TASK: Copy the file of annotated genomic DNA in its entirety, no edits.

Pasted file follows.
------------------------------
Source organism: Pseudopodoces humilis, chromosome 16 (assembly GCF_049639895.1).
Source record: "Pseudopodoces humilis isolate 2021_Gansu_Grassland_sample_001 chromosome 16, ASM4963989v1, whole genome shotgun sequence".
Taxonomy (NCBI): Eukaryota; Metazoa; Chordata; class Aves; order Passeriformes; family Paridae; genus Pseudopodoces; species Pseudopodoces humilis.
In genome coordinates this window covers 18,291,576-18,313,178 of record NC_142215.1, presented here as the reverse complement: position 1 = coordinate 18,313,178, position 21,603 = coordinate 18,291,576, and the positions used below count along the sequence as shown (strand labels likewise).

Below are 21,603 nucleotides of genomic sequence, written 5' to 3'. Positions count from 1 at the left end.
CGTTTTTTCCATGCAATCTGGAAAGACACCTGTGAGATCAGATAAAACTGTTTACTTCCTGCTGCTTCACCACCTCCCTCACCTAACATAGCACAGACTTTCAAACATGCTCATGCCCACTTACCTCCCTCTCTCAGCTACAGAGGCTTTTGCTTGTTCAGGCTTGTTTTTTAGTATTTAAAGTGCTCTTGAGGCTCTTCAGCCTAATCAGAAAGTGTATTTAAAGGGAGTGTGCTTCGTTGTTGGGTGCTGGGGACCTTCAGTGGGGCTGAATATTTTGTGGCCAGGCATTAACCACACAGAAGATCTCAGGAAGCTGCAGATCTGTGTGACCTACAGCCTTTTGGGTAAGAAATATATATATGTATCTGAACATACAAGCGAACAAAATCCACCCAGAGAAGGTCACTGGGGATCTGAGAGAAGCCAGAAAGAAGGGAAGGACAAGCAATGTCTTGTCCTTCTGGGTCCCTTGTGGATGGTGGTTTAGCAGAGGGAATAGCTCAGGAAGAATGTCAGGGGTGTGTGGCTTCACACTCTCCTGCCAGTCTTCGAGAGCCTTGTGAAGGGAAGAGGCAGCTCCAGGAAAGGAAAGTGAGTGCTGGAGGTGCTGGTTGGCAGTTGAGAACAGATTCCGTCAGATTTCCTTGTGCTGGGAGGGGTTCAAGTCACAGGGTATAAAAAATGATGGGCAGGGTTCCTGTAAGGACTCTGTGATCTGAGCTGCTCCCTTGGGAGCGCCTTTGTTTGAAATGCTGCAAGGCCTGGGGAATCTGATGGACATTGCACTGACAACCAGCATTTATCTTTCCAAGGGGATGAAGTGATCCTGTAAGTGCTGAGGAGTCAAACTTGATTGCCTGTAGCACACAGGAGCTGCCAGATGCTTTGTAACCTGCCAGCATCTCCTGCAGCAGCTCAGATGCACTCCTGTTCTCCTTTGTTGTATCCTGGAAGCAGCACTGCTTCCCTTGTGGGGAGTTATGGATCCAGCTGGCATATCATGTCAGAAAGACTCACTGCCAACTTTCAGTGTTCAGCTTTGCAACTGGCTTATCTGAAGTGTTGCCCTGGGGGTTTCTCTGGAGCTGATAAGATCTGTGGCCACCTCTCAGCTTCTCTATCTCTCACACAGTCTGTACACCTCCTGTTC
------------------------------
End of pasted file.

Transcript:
Source organism: Pseudopodoces humilis, chromosome 16 (assembly GCF_049639895.1).
Source record: "Pseudopodoces humilis isolate 2021_Gansu_Grassland_sample_001 chromosome 16, ASM4963989v1, whole genome shotgun sequence".
Taxonomy (NCBI): Eukaryota; Metazoa; Chordata; class Aves; order Passeriformes; family Paridae; genus Pseudopodoces; species Pseudopodoces humilis.
In genome coordinates this window covers 18,291,576-18,313,178 of record NC_142215.1, presented here as the reverse complement: position 1 = coordinate 18,313,178, position 21,603 = coordinate 18,291,576, and the positions used below count along the sequence as shown (strand labels likewise).

Below are 21,603 nucleotides of genomic sequence, written 5' to 3'. Positions count from 1 at the left end.
CGTTTTTTCCATGCAATCTGGAAAGACACCTGTGAGATCAGATAAAACTGTTTACTTCCTGCTGCTTCACCACCTCCCTCACCTAACATAGCACAGACTTTCAAACATGCTCATGCCCACTTACCTCCCTCTCTCAGCTACAGAGGCTTTTGCTTGTTCAGGCTTGTTTTTTAGTATTTAAAGTGCTCTTGAGGCTCTTCAGCCTAATCAGAAAGTGTATTTAAAGGGAGTGTGCTTCGTTGTTGGGTGCTGGGGACCTTCAGTGGGGCTGAATATTTTGTGGCCAGGCATTAACCACACAGAAGATCTCAGGAAGCTGCAGATCTGTGTGACCTACAGCCTTTTGGGTAAGAAATATATATATGTATCTGAACATACAAGCGAACAAAATCCACCCAGAGAAGGTCACTGGGGATCTGAGAGAAGCCAGAAAGAAGGGAAGGACAAGCAATGTCTTGTCCTTCTGGGTCCCTTGTGGATGGTGGTTTAGCAGAGGGAATAGCTCAGGAAGAATGTCAGGGGTGTGTGGCTTCACACTCTCCTGCCAGTCTTCGAGAGCCTTGTGAAGGGAAGAGGCAGCTCCAGGAAAGGAAAGTGAGTGCTGGAGGTGCTGGTTGGCAGTTGAGAACAGATTCCGTCAGATTTCCTTGTGCTGGGAGGGGTTCAAGTCACAGGGTATAAAAAATGATGGGCAGGGTTCCTGTAAGGACTCTGTGATCTGAGCTGCTCCCTTGGGAGCGCCTTTGTTTGAAATGCTGCAAGGCCTGGGGAATCTGATGGACATTGCACTGACAACCAGCATTTATCTTTCCAAGGGGATGAAGTGATCCTGTAAGTGCTGAGGAGTCAAACTTGATTGCCTGTAGCACACAGGAGCTGCCAGATGCTTTGTAACCTGCCAGCATCTCCTGCAGCAGCTCAGATGCACTCCTGTTCTCCTTTGTTGTATCCTGGAAGCAGCACTGCTTCCCTTGTGGGGAGTTATGGATCCAGCTGGCATATCATGTCAGAAAGACTCACTGCCAACTTTCAGTGTTCAGCTTTGCAACTGGCTTATCTGAAGTGTTGCCCTGGGGGTTTCTCTGGAGCTGATAAGATCTGTGGCCACCTCTCAGCTTCTCTATCTCTCACACAGTCTGTACACCTCCTGTTC